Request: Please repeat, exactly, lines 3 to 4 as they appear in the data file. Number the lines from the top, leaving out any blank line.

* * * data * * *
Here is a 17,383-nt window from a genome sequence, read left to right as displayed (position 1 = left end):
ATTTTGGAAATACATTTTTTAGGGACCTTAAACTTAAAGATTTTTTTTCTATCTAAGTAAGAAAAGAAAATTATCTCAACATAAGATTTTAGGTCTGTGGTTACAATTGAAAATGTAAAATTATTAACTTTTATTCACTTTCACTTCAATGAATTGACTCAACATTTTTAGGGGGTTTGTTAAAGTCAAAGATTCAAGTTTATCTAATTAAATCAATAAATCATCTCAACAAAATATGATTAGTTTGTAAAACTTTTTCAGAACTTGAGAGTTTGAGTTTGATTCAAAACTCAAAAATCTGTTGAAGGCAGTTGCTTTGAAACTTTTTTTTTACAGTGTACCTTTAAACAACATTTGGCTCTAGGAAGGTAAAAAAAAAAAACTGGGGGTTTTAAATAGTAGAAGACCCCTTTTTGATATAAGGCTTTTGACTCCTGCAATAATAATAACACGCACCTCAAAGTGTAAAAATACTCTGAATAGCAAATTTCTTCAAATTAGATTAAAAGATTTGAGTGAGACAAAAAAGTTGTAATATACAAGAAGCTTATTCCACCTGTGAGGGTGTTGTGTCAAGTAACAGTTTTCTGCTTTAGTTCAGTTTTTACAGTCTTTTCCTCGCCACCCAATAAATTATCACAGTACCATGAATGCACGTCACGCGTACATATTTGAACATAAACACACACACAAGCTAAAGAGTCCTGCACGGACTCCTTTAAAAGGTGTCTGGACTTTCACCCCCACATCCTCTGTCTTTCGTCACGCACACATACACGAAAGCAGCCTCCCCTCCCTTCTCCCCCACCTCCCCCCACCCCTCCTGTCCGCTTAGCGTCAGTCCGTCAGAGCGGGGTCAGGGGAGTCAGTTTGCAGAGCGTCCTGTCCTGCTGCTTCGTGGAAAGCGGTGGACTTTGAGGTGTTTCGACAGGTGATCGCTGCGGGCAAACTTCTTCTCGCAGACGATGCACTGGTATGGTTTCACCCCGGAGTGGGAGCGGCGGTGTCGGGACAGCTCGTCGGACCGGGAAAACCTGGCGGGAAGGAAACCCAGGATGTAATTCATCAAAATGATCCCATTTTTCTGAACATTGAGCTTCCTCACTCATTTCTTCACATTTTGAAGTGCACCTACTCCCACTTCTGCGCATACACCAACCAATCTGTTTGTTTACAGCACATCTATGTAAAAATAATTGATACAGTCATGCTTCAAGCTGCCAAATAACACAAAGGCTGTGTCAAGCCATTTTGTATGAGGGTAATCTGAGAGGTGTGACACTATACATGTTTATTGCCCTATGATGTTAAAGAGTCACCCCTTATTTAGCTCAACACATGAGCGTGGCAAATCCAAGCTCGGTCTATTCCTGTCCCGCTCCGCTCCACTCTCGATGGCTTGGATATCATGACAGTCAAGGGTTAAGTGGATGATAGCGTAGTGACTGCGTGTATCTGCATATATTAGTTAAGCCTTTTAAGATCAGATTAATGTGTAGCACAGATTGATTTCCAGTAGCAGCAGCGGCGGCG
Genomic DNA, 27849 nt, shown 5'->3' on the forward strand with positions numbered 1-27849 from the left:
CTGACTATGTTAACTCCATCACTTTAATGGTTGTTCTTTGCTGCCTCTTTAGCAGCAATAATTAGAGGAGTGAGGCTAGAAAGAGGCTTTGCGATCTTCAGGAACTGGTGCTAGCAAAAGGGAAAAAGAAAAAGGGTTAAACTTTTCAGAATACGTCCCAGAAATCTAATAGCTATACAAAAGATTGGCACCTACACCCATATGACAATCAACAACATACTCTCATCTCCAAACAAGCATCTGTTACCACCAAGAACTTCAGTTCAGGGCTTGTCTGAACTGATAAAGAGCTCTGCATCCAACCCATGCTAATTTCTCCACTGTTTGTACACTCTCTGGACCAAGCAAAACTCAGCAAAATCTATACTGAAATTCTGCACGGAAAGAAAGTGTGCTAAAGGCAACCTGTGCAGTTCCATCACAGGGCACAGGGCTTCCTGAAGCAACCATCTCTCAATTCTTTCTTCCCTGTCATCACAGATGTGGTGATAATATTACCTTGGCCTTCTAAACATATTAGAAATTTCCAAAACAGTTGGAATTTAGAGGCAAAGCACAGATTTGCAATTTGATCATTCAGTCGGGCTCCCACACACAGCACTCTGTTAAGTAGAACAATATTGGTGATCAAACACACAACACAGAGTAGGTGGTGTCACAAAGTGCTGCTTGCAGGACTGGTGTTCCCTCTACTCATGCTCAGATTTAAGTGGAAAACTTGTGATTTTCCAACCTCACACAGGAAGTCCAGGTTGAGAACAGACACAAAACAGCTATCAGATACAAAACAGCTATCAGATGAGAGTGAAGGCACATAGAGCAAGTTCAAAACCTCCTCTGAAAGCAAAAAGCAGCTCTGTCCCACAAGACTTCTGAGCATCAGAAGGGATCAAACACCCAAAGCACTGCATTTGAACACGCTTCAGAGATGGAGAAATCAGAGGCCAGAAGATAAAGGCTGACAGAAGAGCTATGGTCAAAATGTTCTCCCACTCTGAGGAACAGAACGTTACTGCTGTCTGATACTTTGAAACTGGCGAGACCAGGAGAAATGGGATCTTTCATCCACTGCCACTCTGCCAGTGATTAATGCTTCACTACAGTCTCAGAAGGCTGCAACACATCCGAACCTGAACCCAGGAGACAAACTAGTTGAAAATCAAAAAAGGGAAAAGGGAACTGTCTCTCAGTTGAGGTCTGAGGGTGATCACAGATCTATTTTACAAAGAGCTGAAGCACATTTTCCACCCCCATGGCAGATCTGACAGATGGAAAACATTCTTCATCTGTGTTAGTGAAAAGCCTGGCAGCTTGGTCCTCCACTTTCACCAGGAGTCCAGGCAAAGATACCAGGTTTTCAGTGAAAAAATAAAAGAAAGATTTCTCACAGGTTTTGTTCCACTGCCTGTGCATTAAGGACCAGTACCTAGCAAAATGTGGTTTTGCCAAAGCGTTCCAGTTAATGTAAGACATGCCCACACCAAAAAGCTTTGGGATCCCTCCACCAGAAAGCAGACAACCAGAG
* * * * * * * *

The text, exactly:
Genomic DNA, 27849 nt, shown 5'->3' on the forward strand with positions numbered 1-27849 from the left:
CTGACTATGTTAACTCCATCACTTTAATGGTTGTTCTTTGCTGCCTCTTTAGCAGCAATAATTAGAGGAGTGAGGCTAGAAAGAGGCTTTGCGATCTTCAGGAACTGGTGCTAGCAAAAGGGAAAAAGAAAAAGGGTTAAACTTTTCAGAATACGTCCCAGAAATCTAATAGCTATACAAAAGATTGGCACCTACACCCATATGACAATCAACAACATACTCTCATCTCCAAACAAGCATCTGTTACCACCAAGAACTTCAGTTCAGGGCTTGTCTGAACTGATAAAGAGCTCTGCATCCAACCCATGCTAATTTCTCCACTGTTTGTACACTCTCTGGACCAAGCAAAACTCAGCAAAATCTATACTGAAATTCTGCACGGAAAGAAAGTGTGCTAAAGGCAACCTGTGCAGTTCCATCACAGGGCACAGGGCTTCCTGAAGCAACCATCTCTCAATTCTTTCTTCCCTGTCATCACAGATGTGGTGATAATATTACCTTGGCCTTCTAAACATATTAGAAATTTCCAAAACAGTTGGAATTTAGAGGCAAAGCACAGATTTGCAATTTGATCATTCAGTCGGGCTCCCACACACAGCACTCTGTTAAGTAGAACAATATTGGTGATCAAACACACAACACAGAGTAGGTGGTGTCACAAAGTGCTGCTTGCAGGACTGGTGTTCCCTCTACTCATGCTCAGATTTAAGTGGAAAACTTGTGATTTTCCAACCTCACACAGGAAGTCCAGGTTGAGAACAGACACAAAACAGCTATCAGATACAAAACAGCTATCAGATGAGAGTGAAGGCACATAGAGCAAGTTCAAAACCTCCTCTGAAAGCAAAAAGCAGCTCTGTCCCACAAGACTTCTGAGCATCAGAAGGGATCAAACACCCAAAGCACTGCATTTGAACACGCTTCAGAGATGGAGAAATCAGAGGCCAGAAGATAAAGGCTGACAGAAGAGCTATGGTCAAAATGTTCTCCCACTCTGAGGAACAGAACGTTACTGCTGTCTGATACTTTGAAACTGGCGAGACCAGGAGAAATGGGATCTTTCATCCACTGCCACTCTGCCAGTGATTAATGCTTCACTACAGTCTCAGAAGGCTGCAACACATCCGAACCTGAACCCAGGAGACAAACTAGTTGAAAATCAAAAAAGGGAAAAGGGAACTGTCTCTCAGTTGAGGTCTGAGGGTGATCACAGATCTATTTTACAAAGAGCTGAAGCACATTTTCCACCCCCATGGCAGATCTGACAGATGGAAAACATTCTTCATCTGTGTTAGTGAAAAGCCTGGCAGCTTGGTCCTCCACTTTCACCAGGAGTCCAGGCAAAGATACCAGGTTTTCAGTGAAAAAATAAAAGAAAGATTTCTCACAGGTTTTGTTCCACTGCCTGTGCATTAAGGACCAGTACCTAGCAAAATGTGGTTTTGCCAAAGCGTTCCAGTTAATGTAAGACATGCCCACACCAAAAAGCTTTGGGATCCCTCCACCAGAAAGCAGACAACCAGAG